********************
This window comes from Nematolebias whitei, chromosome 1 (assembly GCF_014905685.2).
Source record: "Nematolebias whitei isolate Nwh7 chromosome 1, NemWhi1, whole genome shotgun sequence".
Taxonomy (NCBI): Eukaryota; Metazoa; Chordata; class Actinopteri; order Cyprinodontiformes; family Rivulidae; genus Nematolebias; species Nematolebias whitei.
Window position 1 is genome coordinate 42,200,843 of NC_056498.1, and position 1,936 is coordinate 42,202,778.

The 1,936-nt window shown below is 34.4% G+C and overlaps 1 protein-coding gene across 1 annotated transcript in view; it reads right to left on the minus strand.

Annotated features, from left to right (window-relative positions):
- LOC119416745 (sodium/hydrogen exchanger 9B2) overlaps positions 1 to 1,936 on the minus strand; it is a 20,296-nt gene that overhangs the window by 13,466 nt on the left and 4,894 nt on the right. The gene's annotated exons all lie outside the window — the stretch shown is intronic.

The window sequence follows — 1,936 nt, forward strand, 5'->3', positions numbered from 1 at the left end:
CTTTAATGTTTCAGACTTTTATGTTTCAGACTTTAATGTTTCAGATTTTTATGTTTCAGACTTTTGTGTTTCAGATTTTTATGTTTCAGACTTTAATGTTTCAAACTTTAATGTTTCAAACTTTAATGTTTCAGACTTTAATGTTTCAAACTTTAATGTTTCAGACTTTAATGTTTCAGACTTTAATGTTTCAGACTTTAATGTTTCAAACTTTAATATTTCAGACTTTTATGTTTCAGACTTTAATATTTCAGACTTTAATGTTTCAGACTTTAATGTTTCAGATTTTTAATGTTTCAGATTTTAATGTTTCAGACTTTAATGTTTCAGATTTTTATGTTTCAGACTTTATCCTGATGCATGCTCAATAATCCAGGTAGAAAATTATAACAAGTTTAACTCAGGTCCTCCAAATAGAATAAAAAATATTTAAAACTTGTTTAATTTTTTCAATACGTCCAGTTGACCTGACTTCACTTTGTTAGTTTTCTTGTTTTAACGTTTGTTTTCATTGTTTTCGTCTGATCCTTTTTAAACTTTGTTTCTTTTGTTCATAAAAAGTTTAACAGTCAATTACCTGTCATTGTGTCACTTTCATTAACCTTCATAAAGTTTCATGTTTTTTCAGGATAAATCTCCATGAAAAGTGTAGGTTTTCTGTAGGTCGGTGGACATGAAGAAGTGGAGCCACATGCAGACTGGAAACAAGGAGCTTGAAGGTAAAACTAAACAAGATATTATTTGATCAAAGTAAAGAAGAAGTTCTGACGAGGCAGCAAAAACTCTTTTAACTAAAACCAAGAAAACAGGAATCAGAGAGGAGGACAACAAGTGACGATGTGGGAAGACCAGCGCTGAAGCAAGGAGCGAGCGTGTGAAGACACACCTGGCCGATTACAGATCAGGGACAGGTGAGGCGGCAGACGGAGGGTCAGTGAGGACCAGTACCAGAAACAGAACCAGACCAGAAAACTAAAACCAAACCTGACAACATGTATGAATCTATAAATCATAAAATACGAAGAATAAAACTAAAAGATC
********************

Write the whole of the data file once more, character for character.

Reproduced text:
This window comes from Nematolebias whitei, chromosome 1 (assembly GCF_014905685.2).
Source record: "Nematolebias whitei isolate Nwh7 chromosome 1, NemWhi1, whole genome shotgun sequence".
Taxonomy (NCBI): Eukaryota; Metazoa; Chordata; class Actinopteri; order Cyprinodontiformes; family Rivulidae; genus Nematolebias; species Nematolebias whitei.
Window position 1 is genome coordinate 42,200,843 of NC_056498.1, and position 1,936 is coordinate 42,202,778.

The 1,936-nt window shown below is 34.4% G+C and overlaps 1 protein-coding gene across 1 annotated transcript in view; it reads right to left on the minus strand.

Annotated features, from left to right (window-relative positions):
- LOC119416745 (sodium/hydrogen exchanger 9B2) overlaps positions 1 to 1,936 on the minus strand; it is a 20,296-nt gene that overhangs the window by 13,466 nt on the left and 4,894 nt on the right. The gene's annotated exons all lie outside the window — the stretch shown is intronic.

The window sequence follows — 1,936 nt, forward strand, 5'->3', positions numbered from 1 at the left end:
CTTTAATGTTTCAGACTTTTATGTTTCAGACTTTAATGTTTCAGATTTTTATGTTTCAGACTTTTGTGTTTCAGATTTTTATGTTTCAGACTTTAATGTTTCAAACTTTAATGTTTCAAACTTTAATGTTTCAGACTTTAATGTTTCAAACTTTAATGTTTCAGACTTTAATGTTTCAGACTTTAATGTTTCAGACTTTAATGTTTCAAACTTTAATATTTCAGACTTTTATGTTTCAGACTTTAATATTTCAGACTTTAATGTTTCAGACTTTAATGTTTCAGATTTTTAATGTTTCAGATTTTAATGTTTCAGACTTTAATGTTTCAGATTTTTATGTTTCAGACTTTATCCTGATGCATGCTCAATAATCCAGGTAGAAAATTATAACAAGTTTAACTCAGGTCCTCCAAATAGAATAAAAAATATTTAAAACTTGTTTAATTTTTTCAATACGTCCAGTTGACCTGACTTCACTTTGTTAGTTTTCTTGTTTTAACGTTTGTTTTCATTGTTTTCGTCTGATCCTTTTTAAACTTTGTTTCTTTTGTTCATAAAAAGTTTAACAGTCAATTACCTGTCATTGTGTCACTTTCATTAACCTTCATAAAGTTTCATGTTTTTTCAGGATAAATCTCCATGAAAAGTGTAGGTTTTCTGTAGGTCGGTGGACATGAAGAAGTGGAGCCACATGCAGACTGGAAACAAGGAGCTTGAAGGTAAAACTAAACAAGATATTATTTGATCAAAGTAAAGAAGAAGTTCTGACGAGGCAGCAAAAACTCTTTTAACTAAAACCAAGAAAACAGGAATCAGAGAGGAGGACAACAAGTGACGATGTGGGAAGACCAGCGCTGAAGCAAGGAGCGAGCGTGTGAAGACACACCTGGCCGATTACAGATCAGGGACAGGTGAGGCGGCAGACGGAGGGTCAGTGAGGACCAGTACCAGAAACAGAACCAGACCAGAAAACTAAAACCAAACCTGACAACATGTATGAATCTATAAATCATAAAATACGAAGAATAAAACTAAAAGATC